He'd given up six runs in three innings of work when "MLB 10 The Show" sent the manager out to remove him from the game. Even in a video game, the bad losses stick with you. They stick with Hans Smith a little more.
Smith, 25, bitterly watched the remainder of the game, every play simulated by his PlayStation 3. When it was over he got a visitor. "You look pissed off," the guy said, moving Smith in his wheelchair.
"I said, ‘Yeah, I just had the worst game I ever played,'" Smith recalled on Friday. "He said, ‘Well, don't worry, it's just a video game.'
"I knew what he meant, it was well intentioned, but it rubbed me the wrong way," Smith said. "I just had the worst game of my life, and you said it was just a video game? I don't know how to explain to him that this is baseball for me."
Smith has cerebral palsy, a disability that manifests itself by early childhood at the latest. A decade before most boys grapple with the reality they aren't ever going to make the majors, Smith had to come to terms with the fact he'd never even step foot on the diamond.
Three years ago, "MLB The Show" was first introducing its Road to the Show career mode. Create yourself in the game, the TV ad said, tour the minor leagues, and fight to reach the majors. It dawned on Smith that this was more of an opportunity than a game. He sold his original Xbox and all his games to pick up a PS3 and The Show. He might never play baseball, but that didn't mean he would never become a baseball player.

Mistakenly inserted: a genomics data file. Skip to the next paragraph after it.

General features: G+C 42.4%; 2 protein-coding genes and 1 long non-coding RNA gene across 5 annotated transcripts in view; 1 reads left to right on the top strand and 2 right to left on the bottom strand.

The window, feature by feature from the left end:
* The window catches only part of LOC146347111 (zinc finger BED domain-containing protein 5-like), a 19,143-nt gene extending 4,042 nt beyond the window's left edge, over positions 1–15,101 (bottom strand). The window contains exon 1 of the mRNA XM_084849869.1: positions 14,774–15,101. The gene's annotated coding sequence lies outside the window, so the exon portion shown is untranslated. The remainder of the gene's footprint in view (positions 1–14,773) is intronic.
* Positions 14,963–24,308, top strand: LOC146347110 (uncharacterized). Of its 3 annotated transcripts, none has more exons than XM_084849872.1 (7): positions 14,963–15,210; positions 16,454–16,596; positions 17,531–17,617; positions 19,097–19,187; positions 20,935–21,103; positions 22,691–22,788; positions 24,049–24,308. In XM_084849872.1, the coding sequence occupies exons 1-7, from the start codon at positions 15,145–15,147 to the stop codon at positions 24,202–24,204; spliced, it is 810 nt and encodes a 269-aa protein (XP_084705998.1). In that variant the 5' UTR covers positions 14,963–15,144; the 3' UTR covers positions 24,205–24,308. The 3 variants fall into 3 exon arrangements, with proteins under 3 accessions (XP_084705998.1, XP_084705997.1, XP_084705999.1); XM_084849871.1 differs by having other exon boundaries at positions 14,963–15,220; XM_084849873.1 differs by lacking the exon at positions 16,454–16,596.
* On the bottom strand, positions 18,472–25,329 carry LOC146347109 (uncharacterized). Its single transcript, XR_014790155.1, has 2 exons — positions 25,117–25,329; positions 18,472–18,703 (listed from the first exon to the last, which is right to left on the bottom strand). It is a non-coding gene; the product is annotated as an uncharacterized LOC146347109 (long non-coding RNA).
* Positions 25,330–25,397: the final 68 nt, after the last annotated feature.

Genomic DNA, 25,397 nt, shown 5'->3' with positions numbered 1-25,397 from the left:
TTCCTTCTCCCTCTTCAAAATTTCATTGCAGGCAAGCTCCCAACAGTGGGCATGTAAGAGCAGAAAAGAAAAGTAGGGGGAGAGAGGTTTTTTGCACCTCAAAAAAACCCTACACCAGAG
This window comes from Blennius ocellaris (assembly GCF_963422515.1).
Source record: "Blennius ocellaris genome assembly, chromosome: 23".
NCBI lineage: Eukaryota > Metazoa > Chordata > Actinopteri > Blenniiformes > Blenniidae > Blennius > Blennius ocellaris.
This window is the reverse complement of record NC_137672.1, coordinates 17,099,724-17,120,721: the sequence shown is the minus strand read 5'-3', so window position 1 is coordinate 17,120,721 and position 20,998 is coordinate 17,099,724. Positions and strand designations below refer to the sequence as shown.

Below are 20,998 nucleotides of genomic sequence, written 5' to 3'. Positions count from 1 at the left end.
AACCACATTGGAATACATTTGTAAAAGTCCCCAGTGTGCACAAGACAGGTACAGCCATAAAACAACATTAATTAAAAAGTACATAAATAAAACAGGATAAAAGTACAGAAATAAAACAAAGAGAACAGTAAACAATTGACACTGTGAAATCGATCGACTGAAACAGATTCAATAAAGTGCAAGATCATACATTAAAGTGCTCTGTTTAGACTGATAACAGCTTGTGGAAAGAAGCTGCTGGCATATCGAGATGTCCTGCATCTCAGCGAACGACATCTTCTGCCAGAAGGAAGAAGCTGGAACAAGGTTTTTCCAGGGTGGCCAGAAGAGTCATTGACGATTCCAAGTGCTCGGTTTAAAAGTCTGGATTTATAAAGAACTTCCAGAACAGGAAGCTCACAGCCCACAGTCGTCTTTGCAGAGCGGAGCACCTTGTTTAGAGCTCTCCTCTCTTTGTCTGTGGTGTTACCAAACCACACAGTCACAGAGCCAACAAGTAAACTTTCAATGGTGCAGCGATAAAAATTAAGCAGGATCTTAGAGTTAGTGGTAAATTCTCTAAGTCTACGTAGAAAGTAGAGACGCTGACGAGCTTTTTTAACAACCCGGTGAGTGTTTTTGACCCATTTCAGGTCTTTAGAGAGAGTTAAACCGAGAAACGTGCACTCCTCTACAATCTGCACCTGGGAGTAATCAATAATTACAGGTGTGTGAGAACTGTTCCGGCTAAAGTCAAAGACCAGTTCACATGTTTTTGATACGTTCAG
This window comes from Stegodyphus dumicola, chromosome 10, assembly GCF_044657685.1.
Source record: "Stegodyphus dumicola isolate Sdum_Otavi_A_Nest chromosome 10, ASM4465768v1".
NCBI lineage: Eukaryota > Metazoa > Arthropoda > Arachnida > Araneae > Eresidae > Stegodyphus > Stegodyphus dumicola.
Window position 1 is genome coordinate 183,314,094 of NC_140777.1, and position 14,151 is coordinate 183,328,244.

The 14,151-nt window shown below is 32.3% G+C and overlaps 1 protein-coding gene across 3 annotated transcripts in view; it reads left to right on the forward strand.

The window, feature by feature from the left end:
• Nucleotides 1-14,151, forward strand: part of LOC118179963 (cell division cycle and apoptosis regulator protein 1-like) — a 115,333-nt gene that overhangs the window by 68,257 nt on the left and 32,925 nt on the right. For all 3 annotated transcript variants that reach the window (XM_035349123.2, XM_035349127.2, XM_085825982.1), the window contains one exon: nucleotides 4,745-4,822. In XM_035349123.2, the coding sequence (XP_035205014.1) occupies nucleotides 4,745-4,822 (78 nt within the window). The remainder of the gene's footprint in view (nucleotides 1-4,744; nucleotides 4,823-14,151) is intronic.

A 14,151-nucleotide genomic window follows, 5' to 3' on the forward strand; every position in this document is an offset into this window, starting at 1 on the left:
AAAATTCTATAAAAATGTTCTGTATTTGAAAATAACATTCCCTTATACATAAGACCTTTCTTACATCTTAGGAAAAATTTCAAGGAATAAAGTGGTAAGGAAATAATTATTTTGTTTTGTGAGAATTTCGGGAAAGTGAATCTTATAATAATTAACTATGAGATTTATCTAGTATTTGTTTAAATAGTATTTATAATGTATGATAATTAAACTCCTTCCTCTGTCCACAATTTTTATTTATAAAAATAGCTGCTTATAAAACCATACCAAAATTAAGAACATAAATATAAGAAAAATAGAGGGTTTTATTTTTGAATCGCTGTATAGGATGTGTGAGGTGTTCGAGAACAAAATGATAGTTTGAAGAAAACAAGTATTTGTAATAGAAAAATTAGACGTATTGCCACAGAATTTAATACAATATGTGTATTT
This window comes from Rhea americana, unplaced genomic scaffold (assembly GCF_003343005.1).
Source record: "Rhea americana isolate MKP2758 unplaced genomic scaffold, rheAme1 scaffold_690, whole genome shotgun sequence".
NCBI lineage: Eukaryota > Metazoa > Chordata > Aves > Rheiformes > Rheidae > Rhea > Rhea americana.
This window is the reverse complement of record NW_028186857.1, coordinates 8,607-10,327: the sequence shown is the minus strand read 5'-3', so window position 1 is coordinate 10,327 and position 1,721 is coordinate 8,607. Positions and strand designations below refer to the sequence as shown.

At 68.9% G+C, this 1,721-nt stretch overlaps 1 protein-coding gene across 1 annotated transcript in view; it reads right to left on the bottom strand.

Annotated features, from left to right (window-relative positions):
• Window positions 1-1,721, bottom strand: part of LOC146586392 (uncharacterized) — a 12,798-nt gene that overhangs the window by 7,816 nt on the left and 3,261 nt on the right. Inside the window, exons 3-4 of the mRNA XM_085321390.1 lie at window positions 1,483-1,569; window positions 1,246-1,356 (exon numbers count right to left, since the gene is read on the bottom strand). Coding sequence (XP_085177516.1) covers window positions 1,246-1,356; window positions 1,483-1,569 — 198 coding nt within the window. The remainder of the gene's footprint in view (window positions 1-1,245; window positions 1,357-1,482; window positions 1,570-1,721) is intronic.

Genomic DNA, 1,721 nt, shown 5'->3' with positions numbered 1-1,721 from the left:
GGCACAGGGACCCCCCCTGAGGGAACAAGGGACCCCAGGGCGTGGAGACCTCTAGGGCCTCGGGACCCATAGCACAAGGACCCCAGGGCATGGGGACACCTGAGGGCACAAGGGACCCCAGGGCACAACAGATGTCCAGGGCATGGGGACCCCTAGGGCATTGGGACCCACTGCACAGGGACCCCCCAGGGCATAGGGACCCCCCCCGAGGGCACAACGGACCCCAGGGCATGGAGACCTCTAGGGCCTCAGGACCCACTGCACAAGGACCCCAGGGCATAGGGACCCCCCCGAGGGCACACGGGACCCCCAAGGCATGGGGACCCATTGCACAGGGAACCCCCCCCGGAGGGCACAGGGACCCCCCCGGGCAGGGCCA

"My friends thought I was crazy," Smith said. "I said, you don't get it, I'm not a gamer, I'm a baseball player."
It explains why Smith will watch every minute of his team's games, even if he's not performing. Why, last year, he waited out a four-week virtual injury in real time, without simulating ahead. And why, thanks to Smith's insistence on considering himself a virtual athlete, not a disabled gamer, that more will be able to experience the game with "MLB 11 The Show."
This year's game will include settings that enable certain gameplay assistances so that all gamers, even those who can't fully manipulate a PS3 DualShock controller, can play all modes of MLB 11 The Show, even online. They're called the "ADVA Settings," for the Association of Disabled Virtual Athletes," an organization that grew out of Smith's studies at Boise State University, and a relationship with San Diego Studio, makers of "The Show," that began with an earnest letter a year ago.
"We do get plenty of emails, fan mail, requests, to add feature XYZ to The Show," recalled Kolbe Launchbaugh, a senior designer on "MLB 11 The Show". "Nothing really compares to the passion and honesty behind the words that Hans sent us. He thanked us for making the game, and he thanked us for giving him an experience he could not have had in real life."